Wealth & Poverty

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Economic inequality is complicated and emotional. Conservatives have one set of solutions. Liberals have another. Some groups don't think inequality is such a bad thing. Conversations about it often turn into partisan fights.

But today on the show, we follow two thinkers—from opposite sides of the political spectrum—who have joined forces to find out what's causing inequality. They are Brink Lindsey and Steven M. Teles, and they are the authors of a new book called The Captured Economy: How the Powerful Enrich Themselves, Slow Down Growth, and Increase Inequality.

75.2 percent. That is the prime age female labor force participation rate, the share of all adult women between the ages of 25 and 54 who are working or looking for work.

In the 70s, 80s, and 90s, the number of women participating in the workforce went up and up and up.But, in 2000, that momentum waned.

Updated at 10:40 a.m. ET

The U.S. added a hefty 313,000 jobs in February — the biggest increase in 1 1/2 years — while wages rose more modestly than the previous month. Meanwhile, the unemployment rate held steady at 4.1 percent, the Bureau of Labor Statistics reported Friday.

The Labor Department also reported strong upward revisions for both December and January. January's figure was revised to 239,000 from 200,000 previously and December was pegged at 175,000, up from 160,000.

Americans are expected to spend $3.6 trillion on physical goods this year. Amazon and WalMart are competing fiercely to see which of them can get a bigger slice of that pie.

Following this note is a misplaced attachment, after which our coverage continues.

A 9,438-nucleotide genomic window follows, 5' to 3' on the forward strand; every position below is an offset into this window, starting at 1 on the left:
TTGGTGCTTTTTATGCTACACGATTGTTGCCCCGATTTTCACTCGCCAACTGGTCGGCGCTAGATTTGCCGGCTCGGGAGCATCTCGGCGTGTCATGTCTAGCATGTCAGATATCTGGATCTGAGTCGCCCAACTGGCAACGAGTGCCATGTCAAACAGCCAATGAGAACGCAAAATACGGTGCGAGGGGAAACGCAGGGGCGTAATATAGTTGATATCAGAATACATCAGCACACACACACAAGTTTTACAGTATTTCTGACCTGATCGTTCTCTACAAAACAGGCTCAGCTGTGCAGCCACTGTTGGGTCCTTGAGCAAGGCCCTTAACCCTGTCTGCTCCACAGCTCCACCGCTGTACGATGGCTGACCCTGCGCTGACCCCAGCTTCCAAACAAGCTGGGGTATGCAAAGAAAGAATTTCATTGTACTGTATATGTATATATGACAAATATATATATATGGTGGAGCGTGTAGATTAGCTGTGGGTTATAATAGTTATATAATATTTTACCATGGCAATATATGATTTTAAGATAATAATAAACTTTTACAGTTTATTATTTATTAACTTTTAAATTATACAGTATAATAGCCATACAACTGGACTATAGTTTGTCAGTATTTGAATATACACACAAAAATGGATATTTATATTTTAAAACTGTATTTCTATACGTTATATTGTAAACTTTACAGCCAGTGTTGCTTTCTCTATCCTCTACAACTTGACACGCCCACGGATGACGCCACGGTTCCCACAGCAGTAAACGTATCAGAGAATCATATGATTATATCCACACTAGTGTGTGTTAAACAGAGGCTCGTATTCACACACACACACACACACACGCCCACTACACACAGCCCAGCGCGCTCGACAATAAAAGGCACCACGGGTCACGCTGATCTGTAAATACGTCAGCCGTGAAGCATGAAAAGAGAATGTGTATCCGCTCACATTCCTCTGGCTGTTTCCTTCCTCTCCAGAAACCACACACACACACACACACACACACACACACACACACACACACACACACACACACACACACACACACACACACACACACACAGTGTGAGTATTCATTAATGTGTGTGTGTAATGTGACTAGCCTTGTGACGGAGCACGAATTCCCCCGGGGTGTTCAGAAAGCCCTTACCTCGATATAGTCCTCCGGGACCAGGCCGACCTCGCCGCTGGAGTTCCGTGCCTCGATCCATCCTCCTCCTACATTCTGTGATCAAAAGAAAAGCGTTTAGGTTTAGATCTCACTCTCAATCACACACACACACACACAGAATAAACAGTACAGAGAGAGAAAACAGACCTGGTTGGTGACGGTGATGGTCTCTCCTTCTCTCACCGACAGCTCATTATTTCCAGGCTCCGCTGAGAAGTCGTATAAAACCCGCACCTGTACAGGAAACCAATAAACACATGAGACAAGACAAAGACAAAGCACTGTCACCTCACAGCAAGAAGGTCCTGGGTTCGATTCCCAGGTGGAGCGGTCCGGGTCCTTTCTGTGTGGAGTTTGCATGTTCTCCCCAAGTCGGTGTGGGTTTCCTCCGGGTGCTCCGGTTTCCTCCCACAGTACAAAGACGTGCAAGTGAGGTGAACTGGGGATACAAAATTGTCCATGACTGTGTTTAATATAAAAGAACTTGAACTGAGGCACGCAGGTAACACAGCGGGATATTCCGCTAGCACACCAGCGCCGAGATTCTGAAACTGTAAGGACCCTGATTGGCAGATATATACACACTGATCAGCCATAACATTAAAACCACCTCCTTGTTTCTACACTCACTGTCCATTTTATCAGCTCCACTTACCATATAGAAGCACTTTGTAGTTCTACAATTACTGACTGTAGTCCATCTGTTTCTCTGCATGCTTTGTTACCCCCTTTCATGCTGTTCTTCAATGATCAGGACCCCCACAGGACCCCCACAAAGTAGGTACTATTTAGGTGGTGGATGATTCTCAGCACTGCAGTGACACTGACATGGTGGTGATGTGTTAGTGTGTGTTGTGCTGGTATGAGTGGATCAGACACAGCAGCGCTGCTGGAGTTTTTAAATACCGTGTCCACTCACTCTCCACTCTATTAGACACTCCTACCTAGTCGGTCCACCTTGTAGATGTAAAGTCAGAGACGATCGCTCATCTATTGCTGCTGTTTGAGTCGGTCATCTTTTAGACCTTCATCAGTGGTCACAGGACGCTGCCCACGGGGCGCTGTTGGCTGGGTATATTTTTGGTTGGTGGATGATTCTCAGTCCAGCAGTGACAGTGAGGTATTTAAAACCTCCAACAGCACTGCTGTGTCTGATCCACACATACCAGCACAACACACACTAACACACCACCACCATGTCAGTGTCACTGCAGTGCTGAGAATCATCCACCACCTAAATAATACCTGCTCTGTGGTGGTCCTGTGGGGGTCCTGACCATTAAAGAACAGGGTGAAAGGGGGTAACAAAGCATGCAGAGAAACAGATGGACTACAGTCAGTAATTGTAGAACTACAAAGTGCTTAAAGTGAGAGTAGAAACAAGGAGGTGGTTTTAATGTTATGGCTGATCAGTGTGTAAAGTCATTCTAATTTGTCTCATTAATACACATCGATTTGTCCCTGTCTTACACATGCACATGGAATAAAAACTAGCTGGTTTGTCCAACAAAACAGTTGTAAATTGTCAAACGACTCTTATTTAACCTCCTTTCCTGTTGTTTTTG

Even with the rise of the Internet, almost all retail sales in America still occur in physical stores, so WalMart's massive network of big box outlets gives it an edge.

But Amazon has a secret weapon: Prime.

Note: Today's show originally ran in January of 2016.

A few years back, a famous psychologist published a series of studies that found people could predict the future — not all the time, but more often than if they were guessing by chance alone.

The paper left psychologists with two options.

"Either we have to conclude that ESP is true," says Brian Nosek, a psychologist at the University of Virginia, "or we have to change our beliefs about the right ways to do science."

In one of our favorite recurring segments, we ask our guest to tell us about something they read that changed the way they think about the world.

Cobalt used to be a byproduct of copper mining, used in everyday, boring stuff like tires and magnets.

But that all changed when someone discovered its ability to stabilize the lithium in batteries for electronics like cell phones.

Now it's become one of the most important and sought after metals on the periodic table. Which has implications for big tech firms like Apple.

The quality of American cars got a lot better after the financial crisis. They got lighter, more efficient and more reliable. And the car business boomed.

But now they're getting too expensive. Sticker prices for the SUVs and trucks that Americans love are high enough that manufacturers don't have to sell as many vehicles to make money.

But that's not going to last.

Listeners have questions. Google has answers. Sometimes, though, listeners have questions that Google can't answer. Like: Why is the lighting in hotel rooms so weird? How can a cooked and spiced rotisserie chicken be cheaper than an uncooked chicken? What is a Giffen Good, and why does demand for it go up when its price goes up? And why does it say on a coupon that it's worth 1/100th of a cent?

If you have a question you want us to answer, email us at planetmoney@npr.org. Or better yet, tell us a great story about economics that answered a question you had.

Like all oil well owners, Jason Bruns watches the oil market closely. When crude hits a certain price, he'll either switch a pump on - if prices are rising - or turn it off, if they're not.

Right now oil prices are at a bit of a sweet spot for small producers like Jason. Pumpjacks all over the country are being switched on. Consumers may not like rising oil prices much, but they're a sign the economy is doing better.

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